In recent years, rising healthcare and nursing home costs, are causing more people to choose personal in-home care for adult friends or relatives. In fact, the National Alliance for Caregiving estimates that “65.7 million Americans (or 29 percent of the U.S. adult population involving 31 percent of all U.S. households) served as family caregivers for an ill or disabled relative in the past year.” If your clients find themselves in the position of caregiver, the recommendations below may help them reduce their stress and provide the best care possible.
- Caregivers: Educate Yourself on Your Loved One’s Condition – The specific needs of an elderly person can differ substantially, so caregivers want to learn as much as they can about their friend or relative’s condition. For instance, what types of mental or physical disabilities do they have? What types of medications do they take? Is it okay for them to live alone, or do they need constant care? The more caregivers know about the condition of their loved one, the less confusion and anxiety there should be on their end, and they should be better equipped to provide the necessary care.
- Seek Assistance – Caregivers who try to do everything themselves have purchased a one-way ticket to stress and burnout. Getting necessary help from others should be part of the caregiving plan. Whether it’s friends or family, many people are generally happy to help out and provide primary caregivers with assistance. It’s a good idea for caregivers to explore their options upfront so they aren’t scrambling for help in an emergency situation.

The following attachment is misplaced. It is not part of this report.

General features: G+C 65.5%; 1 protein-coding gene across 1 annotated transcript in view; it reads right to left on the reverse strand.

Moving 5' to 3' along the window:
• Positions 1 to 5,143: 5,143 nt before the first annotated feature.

- Create a Caregiving Budget – When you break it all down, the costs of personal caregiving can add up in a hurry. It is extremely important to have an understanding of what those costs will be. From there, caregivers should consider all financial resources available and create a budget to cover all the costs.
- Communicate with Employers – Because they are likely to spend a significant portion of their time providing care, complications could arise with work schedules. To avoid this as much as possible, caregivers will need to be upfront with their employers about their situation and see what compromise they can reach to accommodate their needs and the needs of their employer. They may consider working part time hours, implementing a flextime program, or telecommuting for certain duties.
- Create a Schedule – Finally, caregivers should establish a general schedule to manage caregiving duties along with employment and personal life. Having a rough outline for each day should reduce stress significantly and help caregivers get things accomplished more efficiently and with less friction. It is also important that caregivers take time to relax, socialize and exercise so they can maintain a healthy life balance.
These few suggestions can help caregivers avoid being overwhelmed as they make the transition into becoming a caregiver. Avoiding stress and burnout will ensure loved ones receive the assistance they need without it taking a toll on the caregivers in the process.
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